Gareth Southgate: "I am delighted that Steve [Holland] and I have been able to extend our stay in our respective roles. It remains an incredible privilege to lead this team"; Southgate's previous deal was due to expire after the 2022 World Cup in Qatar
Tuesday 23 November 2021 06:05, UK
England manager Gareth Southgate has signed a new contract to lead the national side until 2024.
Southgate's previous deal was due to expire at the end of the World Cup finals in Qatar in December of next year, but the England boss and his assistant Steve Holland have now signed new contracts through to December 2024.
The announcement ends the speculation surrounding Southgate's immediate future and means he will lead England at Euro 2024 should they qualify for the tournament in Germany.
"I am delighted that Steve and I have been able to extend our stay in our respective roles," said Southgate, in a statement released by the FA.
"It remains an incredible privilege to lead this team. I would like to take this opportunity to thank Mark (Bullingham, FA chief executive), John (McDermott, technical director) and the board for their support - and of course the players and support team for their hard work.
"We have a great opportunity in front of us and I know they and the fans are all excited about what this squad could achieve in future."
Southgate took over as England manager in 2016 following Sam Allardyce's dismissal and has since overseen a period of relative success for the national side.
He led England to a World Cup semi-final in 2018 in his first major tournament as manager, before securing a third-place finish in the inaugural UEFA Nations League the following summer.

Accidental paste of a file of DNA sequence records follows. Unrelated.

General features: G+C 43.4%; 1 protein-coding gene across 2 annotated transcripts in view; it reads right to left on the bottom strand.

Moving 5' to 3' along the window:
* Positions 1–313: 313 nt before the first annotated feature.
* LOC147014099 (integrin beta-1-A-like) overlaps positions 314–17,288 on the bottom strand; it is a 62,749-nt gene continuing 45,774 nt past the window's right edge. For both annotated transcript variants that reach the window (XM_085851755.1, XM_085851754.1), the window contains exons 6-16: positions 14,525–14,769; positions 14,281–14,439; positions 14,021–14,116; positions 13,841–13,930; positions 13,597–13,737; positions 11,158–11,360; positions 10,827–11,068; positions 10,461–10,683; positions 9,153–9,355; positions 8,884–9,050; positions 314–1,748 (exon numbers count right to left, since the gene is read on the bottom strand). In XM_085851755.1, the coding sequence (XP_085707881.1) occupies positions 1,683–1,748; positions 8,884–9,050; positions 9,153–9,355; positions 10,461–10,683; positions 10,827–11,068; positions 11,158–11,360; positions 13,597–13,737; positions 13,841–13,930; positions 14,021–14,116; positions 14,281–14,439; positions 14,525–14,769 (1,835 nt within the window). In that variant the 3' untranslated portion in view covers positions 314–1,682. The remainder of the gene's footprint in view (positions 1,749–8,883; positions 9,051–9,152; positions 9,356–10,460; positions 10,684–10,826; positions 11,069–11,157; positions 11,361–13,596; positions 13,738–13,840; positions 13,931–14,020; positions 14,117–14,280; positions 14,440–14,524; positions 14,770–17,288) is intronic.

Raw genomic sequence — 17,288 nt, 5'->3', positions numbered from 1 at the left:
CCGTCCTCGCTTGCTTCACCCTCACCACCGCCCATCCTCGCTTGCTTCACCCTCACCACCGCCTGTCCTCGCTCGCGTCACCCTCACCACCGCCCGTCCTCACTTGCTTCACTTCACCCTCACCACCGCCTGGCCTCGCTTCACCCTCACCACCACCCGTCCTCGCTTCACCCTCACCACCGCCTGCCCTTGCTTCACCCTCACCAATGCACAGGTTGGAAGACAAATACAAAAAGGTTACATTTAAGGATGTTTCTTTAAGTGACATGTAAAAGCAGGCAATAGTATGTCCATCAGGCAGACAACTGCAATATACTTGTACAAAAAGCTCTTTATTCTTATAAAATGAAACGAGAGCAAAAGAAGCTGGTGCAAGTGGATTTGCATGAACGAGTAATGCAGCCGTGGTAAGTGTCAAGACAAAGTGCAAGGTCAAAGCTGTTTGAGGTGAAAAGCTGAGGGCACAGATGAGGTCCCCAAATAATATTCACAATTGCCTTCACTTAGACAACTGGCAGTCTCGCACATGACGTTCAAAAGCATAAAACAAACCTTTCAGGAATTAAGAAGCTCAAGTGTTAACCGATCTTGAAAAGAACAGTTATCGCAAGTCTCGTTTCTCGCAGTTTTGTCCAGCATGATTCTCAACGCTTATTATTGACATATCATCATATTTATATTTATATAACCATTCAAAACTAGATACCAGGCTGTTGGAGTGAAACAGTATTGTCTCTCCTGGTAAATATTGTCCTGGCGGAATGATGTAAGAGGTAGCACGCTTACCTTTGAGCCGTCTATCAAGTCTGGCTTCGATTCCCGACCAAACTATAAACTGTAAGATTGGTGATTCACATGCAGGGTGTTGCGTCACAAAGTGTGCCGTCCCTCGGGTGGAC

Southgate then guided England to the Euro 2020 final on home soil, where they were beaten on penalties by Italy at Wembley.
His most recent success was guiding England to the 2022 World Cup finals in Qatar after an unbeaten qualifying campaign which featured eight wins and two draws.
Southgate says he is now looking forward to creating "new memories" with the Three Lions.
"I'd like to say how excited we are, the last five years have been an incredible experience," said Southgate, speaking at a media conference to announce his new deal on Monday.
"We can see what's possible with the existing squad and some of the players coming through our age-group teams. We are grateful for the support of the FA.
"We felt it was important to qualify (before signing) so there was no question on focus. We are looking forward to the next few years to make some new memories."
Bullingham added: "Gareth and Steve have built a really strong culture with the players and support team and are best placed to take this young team forward.
"The success comes with revised expectations. We used to celebrate qualifying, now we expect to reach the latter stages.
"People will ask how we can afford this, but I will say this is a performance-related rise. Gareth and Steve care about the organisation. We are delighted Gareth and Steve have chosen to continue."
Southgate's new deal, reported to have increased his salary to £5-6m, is performance related.
"I've always wanted through my life to be fairly rewarded, but to deliver value for money for the organisation I worked for," Southgate said.
"That's always been important to me and within the FA I'm very conscious of what we've been through as an organisation."
The FA announced 124 redundancies and potential losses of up to £300m in June due to the impact of the coronavirus pandemic and Southgate agreed to a 30 per cent wage cut.
"I'm very conscious that we fund grassroots football and so, whatever we've earned over the period of time, I think we've been right to have to prove ourselves," added Southgate.